Soaring Skies, Sinking Spirits: Kashmir Airfares Take Off, Tourists and Locals Land Hard

Soaring Skies, Sinking Spirits: Kashmir Airfares Take Off, Tourists and Locals Land Hard

Flight of Fancy or Financial Folly? Kashmir Airfares Leave Travelers Rethinking Plans

Air travel to Kashmir has become a luxury, with skyrocketing airfares surpassing even the costs of international flights. The prohibitively high ticket prices are not only deterring tourists but also burning a hole in the pockets of locals who need to travel from Srinagar to other parts of the country.

Despite an increase in the number of daily flights to Srinagar airport, which now exceeds 100, the steep rise in fares is acting as a significant deterrent for potential visitors. The average airfare from Delhi to Srinagar, the winter capital, has skyrocketed from Rs 4,000-5,000 to a staggering Rs 8000-12,000. Fares to other cities across India have also witnessed a sharp spike.

For residents of Srinagar who need to travel outside Kashmir or return to Srinagar for work, education, or medical reasons, the soaring air travel costs have compounded their difficulties.

Mushtaq Chaya, Chairman, Jammu and Kashmir Hoteliers Club, expressed outrage over the exorbitant airfare hike, stating, “The government must take strict action against those responsible for this arbitrary pricing. A mechanism to cap airfares is crucial to prevent hardship for all.”

Muhammad Ibrahim Siah, President TASK, echoed similar sentiments, lamenting, “Air tickets to Kashmir are now costlier than flights to Gulf countries. We promote tourism year-round, but these airfares make our place more expensive than foreign destinations. The government must intervene to control pricing.”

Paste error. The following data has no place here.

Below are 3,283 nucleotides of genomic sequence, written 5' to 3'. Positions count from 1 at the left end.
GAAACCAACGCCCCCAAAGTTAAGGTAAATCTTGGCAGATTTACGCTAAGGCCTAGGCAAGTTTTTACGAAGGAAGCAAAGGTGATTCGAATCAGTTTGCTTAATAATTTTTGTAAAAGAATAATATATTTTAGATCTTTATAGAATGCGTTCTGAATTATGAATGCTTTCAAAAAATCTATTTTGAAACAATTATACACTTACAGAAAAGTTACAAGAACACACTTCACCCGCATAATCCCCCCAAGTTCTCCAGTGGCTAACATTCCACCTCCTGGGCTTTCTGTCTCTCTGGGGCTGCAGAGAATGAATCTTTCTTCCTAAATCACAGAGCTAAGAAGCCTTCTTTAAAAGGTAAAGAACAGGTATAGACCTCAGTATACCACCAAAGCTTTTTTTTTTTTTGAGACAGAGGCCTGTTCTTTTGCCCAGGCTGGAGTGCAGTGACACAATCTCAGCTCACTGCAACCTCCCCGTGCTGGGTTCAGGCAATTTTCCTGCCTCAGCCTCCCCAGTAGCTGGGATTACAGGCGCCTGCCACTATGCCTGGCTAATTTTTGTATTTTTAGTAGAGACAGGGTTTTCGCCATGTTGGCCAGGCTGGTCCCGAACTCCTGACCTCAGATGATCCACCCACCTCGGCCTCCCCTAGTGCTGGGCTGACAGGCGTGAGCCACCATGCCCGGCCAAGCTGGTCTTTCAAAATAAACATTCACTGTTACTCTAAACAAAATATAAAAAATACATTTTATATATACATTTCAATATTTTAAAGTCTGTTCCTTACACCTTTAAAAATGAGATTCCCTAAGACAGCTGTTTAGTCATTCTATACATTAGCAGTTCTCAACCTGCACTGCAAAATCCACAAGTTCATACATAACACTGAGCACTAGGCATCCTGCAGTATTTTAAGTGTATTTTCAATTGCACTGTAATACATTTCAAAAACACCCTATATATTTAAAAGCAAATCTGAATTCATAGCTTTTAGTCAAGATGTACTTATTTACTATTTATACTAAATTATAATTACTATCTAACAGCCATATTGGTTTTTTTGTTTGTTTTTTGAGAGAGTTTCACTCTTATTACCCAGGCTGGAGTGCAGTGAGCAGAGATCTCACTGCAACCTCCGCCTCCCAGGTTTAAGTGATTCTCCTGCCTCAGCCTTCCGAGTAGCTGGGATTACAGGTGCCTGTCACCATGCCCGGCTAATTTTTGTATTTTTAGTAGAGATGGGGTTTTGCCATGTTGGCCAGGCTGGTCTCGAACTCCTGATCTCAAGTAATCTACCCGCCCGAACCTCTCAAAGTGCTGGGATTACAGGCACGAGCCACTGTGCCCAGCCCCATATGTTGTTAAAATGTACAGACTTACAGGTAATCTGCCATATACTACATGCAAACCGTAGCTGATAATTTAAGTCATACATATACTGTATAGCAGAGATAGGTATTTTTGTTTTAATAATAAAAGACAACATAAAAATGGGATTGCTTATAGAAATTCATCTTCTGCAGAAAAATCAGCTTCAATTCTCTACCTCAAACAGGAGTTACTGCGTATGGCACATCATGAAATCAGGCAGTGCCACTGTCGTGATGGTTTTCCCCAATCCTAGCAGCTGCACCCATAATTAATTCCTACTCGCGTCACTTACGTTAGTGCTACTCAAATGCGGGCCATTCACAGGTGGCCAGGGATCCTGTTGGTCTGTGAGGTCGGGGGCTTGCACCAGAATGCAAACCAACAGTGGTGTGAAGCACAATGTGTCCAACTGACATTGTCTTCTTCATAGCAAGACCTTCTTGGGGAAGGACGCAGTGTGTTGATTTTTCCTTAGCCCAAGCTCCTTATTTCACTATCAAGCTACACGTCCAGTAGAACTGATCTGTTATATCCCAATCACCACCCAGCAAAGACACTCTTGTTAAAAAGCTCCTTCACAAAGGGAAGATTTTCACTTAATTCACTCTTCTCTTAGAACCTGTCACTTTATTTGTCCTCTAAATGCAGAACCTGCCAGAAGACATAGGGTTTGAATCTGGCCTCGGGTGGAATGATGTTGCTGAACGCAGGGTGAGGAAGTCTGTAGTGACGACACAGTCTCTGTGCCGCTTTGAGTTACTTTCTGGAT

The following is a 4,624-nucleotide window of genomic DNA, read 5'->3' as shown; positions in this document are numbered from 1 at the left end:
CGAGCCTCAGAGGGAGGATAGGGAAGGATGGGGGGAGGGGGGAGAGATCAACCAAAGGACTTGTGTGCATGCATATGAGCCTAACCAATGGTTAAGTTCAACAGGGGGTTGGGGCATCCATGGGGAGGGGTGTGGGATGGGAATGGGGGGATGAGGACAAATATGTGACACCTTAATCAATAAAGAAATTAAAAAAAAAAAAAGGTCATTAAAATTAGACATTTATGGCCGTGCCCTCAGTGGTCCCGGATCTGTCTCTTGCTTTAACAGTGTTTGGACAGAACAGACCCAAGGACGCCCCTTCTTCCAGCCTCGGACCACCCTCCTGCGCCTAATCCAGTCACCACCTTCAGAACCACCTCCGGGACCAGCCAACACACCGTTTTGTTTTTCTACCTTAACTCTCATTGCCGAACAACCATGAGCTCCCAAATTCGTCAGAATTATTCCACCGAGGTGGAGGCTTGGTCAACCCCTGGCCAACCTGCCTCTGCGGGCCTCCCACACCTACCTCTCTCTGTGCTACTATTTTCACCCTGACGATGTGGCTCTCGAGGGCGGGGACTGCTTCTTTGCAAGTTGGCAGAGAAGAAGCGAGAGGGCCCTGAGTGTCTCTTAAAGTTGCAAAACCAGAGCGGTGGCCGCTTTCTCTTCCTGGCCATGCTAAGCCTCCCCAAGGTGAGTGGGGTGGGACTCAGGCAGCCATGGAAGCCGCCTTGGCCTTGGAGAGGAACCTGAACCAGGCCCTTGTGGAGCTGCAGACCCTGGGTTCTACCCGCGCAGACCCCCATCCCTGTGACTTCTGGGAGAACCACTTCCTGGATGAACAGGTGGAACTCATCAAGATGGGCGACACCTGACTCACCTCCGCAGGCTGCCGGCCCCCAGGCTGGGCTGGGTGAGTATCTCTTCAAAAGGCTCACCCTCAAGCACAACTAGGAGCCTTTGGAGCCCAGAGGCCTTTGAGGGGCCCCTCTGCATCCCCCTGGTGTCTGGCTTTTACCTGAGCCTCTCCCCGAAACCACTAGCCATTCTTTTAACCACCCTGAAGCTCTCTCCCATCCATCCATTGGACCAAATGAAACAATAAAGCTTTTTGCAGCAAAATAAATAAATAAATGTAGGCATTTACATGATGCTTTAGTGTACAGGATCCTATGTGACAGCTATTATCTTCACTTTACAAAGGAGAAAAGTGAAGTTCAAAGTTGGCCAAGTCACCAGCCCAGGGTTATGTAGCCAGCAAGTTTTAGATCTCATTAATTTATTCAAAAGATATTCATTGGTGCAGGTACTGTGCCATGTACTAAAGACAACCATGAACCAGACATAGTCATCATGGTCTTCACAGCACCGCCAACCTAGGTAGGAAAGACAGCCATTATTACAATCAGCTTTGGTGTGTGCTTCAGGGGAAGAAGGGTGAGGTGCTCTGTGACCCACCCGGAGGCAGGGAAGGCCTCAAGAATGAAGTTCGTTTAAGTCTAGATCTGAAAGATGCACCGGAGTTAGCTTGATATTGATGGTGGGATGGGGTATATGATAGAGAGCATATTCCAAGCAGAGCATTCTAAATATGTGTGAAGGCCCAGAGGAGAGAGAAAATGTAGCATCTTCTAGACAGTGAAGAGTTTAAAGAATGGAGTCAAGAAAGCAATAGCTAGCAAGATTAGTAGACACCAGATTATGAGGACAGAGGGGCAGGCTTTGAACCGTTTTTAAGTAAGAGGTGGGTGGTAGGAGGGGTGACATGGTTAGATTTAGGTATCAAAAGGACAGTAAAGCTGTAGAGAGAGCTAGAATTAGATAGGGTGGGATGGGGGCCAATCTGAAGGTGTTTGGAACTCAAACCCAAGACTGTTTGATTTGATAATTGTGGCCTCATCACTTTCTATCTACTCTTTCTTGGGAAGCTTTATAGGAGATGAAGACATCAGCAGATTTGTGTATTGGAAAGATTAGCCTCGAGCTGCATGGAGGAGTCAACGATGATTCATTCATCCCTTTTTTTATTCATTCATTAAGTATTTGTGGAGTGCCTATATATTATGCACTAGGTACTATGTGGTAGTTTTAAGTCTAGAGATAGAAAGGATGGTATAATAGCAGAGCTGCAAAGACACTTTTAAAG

Notably, a House Standing Committee highlighted its concern over the high airfares imposed by some airline operators in the domestic sector, as well as the tactics employed in costing, which it deemed misleading to the public and forcing consumers to pay more. The committee recommended that the Ministry of Civil Aviation formulate appropriate guidelines regarding the rationalization of fares and publishing correct information on airline websites.

The report also pointed out instances of ‘Predatory Pricing’ in the domestic airline sector, where a particular airline may sell tickets at such low levels that competitors cannot compete and are forced to exit the market, eventually allowing the airline to raise prices again.

The Committee expressed concern over the fact that private airlines are charging different fares for the same sector, route, and direction of flights, specifically for the northeastern region and hilly areas, including Jammu and Kashmir and Ladakh, where domestic sector ticket prices are sometimes even higher than international airline sector prices.

As the aviation regulator, the DGCA’s intervention to check airfares was questioned, with the Committee noting that after the repeal of the Air Corporations Act of 1953, airfares are market-driven and not regulated by the government, except for a fixed period during the Covid-19 pandemic.

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